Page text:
Pungitopo (also known as Butcher's Broom) might be a popular plant for use in natural healing remedies, but it is often found while hiking in the mountains of Italy for use in local, traditional Italian recipes. Pungitopo tends to grow wild as an evergreen bush (looking like a short, bushy holly) with asparagus-like sprouts in fall. It is gathered in bunches about 12" tall and used in la cucina in the same was as asparagus. Tied with string and steamed until tender, it's often eaten as a side dish or wrapped in prosciutto, The sprouts, called ruscli (rusculins in English) are the tenderest part.
Pungitopo is actually a member of the lily family closely related to asparagus botanically speaking. It and was once used in Europe make small brooms to clean butchers' chopping blocks. It's scent had the ability deter rodents from taking an interest in meats hanging to cure. The plant is well known throughout Italy, Europe and to the British Isles. Other common names are jew’s myrtle, sweet broom, kneeholy, pettigree, knee holly, kneeholm. In Italy, they will also be known as asparagi selvatici (wild asparagus) or portafortuna natalizio (Christmas Luck), referring to the time of year it is usually enjoyed in the Italian kitchen.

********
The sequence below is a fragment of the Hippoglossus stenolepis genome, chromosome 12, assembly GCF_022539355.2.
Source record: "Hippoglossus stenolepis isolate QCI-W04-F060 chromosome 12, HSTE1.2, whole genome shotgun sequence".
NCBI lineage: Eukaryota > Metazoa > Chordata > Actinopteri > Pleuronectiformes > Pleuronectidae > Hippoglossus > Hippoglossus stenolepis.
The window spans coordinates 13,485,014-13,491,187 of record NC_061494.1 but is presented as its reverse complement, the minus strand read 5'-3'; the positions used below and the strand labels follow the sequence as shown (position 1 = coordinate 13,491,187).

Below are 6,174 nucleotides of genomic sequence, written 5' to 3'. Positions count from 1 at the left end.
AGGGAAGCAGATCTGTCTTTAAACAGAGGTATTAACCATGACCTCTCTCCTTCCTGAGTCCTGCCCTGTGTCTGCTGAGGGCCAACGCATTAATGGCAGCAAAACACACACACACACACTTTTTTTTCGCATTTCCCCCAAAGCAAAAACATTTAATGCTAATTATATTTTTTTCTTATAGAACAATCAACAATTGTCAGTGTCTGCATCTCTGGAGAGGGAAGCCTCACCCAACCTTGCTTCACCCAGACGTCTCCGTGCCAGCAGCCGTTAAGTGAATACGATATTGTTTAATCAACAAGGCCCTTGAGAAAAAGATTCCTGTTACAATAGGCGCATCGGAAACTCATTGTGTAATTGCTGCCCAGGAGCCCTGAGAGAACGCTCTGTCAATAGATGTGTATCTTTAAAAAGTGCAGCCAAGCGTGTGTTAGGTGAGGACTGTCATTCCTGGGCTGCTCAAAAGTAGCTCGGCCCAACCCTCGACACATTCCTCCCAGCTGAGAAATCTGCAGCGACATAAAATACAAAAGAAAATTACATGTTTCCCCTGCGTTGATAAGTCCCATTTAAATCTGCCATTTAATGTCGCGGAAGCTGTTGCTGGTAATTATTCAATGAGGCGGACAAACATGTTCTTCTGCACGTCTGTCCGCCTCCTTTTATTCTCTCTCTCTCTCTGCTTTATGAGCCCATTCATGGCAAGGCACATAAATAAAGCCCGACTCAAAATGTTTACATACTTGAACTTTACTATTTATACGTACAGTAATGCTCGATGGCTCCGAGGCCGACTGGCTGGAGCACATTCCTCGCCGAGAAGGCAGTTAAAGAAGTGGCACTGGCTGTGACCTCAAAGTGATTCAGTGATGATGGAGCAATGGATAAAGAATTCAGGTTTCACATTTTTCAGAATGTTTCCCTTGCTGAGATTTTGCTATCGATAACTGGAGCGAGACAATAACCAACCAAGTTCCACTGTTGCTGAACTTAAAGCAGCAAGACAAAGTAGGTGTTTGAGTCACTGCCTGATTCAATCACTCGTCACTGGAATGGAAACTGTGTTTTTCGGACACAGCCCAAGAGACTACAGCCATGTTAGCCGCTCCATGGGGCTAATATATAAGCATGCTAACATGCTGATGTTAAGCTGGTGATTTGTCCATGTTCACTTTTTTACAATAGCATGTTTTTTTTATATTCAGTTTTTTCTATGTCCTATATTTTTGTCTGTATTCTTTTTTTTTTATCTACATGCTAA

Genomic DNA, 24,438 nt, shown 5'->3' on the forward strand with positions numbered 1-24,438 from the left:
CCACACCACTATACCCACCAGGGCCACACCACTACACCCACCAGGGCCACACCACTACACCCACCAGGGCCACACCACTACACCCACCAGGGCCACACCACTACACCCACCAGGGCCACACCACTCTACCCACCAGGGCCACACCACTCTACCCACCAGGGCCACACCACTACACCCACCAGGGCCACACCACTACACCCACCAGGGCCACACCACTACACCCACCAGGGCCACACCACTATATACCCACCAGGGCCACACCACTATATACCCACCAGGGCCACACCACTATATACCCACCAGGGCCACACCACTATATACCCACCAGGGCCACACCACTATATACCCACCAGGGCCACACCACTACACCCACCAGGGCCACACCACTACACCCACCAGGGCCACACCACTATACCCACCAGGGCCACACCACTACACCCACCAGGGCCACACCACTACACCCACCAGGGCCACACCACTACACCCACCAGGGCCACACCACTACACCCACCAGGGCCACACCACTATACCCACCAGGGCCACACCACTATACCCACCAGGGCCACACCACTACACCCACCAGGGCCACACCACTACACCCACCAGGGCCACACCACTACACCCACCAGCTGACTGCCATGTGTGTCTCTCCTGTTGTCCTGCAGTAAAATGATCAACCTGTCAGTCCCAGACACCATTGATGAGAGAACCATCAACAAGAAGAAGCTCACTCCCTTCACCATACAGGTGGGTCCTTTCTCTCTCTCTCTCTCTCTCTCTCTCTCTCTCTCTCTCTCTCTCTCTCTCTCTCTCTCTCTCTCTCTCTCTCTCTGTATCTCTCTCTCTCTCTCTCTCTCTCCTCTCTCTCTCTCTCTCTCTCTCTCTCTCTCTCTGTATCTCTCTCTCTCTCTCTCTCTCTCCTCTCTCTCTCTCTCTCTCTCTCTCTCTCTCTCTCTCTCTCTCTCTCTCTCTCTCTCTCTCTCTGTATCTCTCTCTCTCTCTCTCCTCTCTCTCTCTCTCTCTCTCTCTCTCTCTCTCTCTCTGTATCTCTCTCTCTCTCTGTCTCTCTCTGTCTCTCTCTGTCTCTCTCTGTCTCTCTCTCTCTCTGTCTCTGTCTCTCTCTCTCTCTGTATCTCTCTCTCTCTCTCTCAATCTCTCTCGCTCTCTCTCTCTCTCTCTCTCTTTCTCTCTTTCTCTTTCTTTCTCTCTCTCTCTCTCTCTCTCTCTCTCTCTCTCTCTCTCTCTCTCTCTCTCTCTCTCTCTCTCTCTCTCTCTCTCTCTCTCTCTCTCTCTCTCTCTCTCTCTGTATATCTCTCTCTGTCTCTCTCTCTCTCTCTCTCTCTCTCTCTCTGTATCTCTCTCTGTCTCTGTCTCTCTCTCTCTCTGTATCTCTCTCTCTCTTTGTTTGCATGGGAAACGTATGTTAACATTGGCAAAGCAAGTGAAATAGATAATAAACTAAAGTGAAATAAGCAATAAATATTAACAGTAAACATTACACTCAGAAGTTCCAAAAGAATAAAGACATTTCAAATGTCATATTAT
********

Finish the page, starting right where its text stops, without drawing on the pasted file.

It is mostly harvested nowadays for its thick, brown rhizome, which is harvested in the fall when the plant stores most of its energy for winter. It's herbal use is to make healing teas.
There use can be as simple as boiling or steaming and served with butter or olive oil, the was asparagus are served. The softer buds are used in fritatta, frittella (fritters), risotto or in pasta dishes. Their taste is bitter but the buds alone are a bit sweeter. Here are a few ideas...
Clockwise from right:
Olivette Juane (yellow egg-shape, mild flavor, great for salads and focaccia) Debarao (2" red plum, good for sauces)
Constaluto (this one is just under 1 pound, sweet beefsteak, great paired with smoked mozzarella and basil)
Eva Purple Ball (slight purple tinge, flawless, disease/pest resistant, the sweetest, most flavorful tomato I grow!)
Roma Speckled (robust, horn-pepper shaped sauce tomato, very meaty and sweet)
My heirloom tomato harvest started late this year for various reasons: because of heavy spring rains, we planted out our seedlings about 2 weeks late; a heat wave prevented blossoms from setting fruit; on and off heavy rains caused a growth spurt. We planted 12 different varieties... these five were the first to ripen.